Foster Road plan offers ‘Road Diet’ alternative

Two “final” public open houses on the topic are done, and now find out why two driving lanes on Foster Road may soon disappear …

Many people at the Foster Road Transportation and Streetscape Plan Update open house posted notes on the many exhibits displayed.

Story and photos by David F. Ashton
A couple of years ago, the City of Portland Bureau of Transportation (PBOT) blew the dust off the 2003 Foster Road Transportation and Streetscape Plan – as a prelude to investing $3.25 million on the arterial street, from SE 50th Avenue out to SE 90th Avenue

Starting in 2012, a stakeholder advisory committee was established under the banner of the “Foster Corridor Investment Strategy” to discuss issues surrounding revitalizing the street and increasing pedestrian safety.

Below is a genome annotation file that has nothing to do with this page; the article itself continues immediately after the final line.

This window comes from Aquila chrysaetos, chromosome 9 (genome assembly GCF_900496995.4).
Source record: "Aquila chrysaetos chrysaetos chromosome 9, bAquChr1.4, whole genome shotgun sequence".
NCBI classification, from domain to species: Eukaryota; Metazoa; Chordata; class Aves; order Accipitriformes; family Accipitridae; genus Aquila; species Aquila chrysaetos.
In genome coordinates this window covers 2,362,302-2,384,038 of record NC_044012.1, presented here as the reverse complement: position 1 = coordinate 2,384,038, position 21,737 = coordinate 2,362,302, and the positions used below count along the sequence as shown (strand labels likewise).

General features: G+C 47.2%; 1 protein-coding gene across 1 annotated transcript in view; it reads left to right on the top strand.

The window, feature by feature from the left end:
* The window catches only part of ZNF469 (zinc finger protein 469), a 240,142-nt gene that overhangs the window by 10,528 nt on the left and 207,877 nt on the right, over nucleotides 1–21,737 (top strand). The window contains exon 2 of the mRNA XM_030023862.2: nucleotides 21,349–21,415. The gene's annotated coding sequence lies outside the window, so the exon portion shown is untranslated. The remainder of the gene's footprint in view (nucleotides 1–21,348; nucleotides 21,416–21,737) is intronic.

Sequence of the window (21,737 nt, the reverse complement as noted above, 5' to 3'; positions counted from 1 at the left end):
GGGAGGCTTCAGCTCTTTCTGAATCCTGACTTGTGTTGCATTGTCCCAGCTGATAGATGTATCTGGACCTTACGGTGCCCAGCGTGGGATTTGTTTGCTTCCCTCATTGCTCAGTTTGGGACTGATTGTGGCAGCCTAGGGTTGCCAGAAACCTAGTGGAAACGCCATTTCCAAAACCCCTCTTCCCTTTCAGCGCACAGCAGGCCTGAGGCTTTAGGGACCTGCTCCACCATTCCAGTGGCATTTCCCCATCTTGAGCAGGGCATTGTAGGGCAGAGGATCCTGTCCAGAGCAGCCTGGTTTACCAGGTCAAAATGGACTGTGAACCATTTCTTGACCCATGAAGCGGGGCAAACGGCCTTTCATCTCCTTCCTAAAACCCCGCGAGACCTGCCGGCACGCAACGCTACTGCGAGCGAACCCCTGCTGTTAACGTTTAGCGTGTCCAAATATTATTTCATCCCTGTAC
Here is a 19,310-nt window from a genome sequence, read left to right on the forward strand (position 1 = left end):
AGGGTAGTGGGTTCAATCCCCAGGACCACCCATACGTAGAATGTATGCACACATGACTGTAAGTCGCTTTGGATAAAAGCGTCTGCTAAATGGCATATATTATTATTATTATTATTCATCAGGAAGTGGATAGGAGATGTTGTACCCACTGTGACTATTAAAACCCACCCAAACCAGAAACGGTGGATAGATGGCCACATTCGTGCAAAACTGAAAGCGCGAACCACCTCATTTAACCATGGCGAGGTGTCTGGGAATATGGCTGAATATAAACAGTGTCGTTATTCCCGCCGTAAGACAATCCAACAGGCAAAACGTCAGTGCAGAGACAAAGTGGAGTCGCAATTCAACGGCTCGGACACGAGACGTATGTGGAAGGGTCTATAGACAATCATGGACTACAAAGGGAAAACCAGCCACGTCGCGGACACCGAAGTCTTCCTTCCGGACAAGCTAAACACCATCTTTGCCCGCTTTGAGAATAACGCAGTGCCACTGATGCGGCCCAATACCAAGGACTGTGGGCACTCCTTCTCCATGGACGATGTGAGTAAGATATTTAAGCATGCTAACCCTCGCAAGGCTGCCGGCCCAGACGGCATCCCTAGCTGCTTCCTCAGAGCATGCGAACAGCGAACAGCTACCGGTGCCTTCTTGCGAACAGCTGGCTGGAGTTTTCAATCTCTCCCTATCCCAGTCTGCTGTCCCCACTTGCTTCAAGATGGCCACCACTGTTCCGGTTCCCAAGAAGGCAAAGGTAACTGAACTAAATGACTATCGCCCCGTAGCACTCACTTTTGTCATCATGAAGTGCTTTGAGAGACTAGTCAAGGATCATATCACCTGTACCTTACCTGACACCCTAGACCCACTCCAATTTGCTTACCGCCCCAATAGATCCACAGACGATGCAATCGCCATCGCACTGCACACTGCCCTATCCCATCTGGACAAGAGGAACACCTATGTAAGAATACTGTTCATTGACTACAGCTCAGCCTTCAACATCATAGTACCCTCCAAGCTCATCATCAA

Then, the public was invited to a series of three open houses, with the “last and final” event scheduled for February 28, 2013.  However, one more “final” well-attended open house was held on June 4. [CLICK HERE to read about that meeting.]

PBOT Senior Transportation Planner Mauricio Leclerc explains changes potentially coming to SE Foster Road.

The “Foster Road Transportation and Streetscape Plan Update Open House”, held on the evening of December 5 in an upstairs office space at SE Works, wasn’t again declared “final” – but it, too, was well-attended, with about 140 people examining infographics and making comments.

“We looked at more than 20 options throughout a year-long process,” recounted PBOT Senior Transportation Planner Mauricio Leclerc, “after our stakeholder advisory committee, made up of people from the neighborhoods and businesses in the area, met several times.”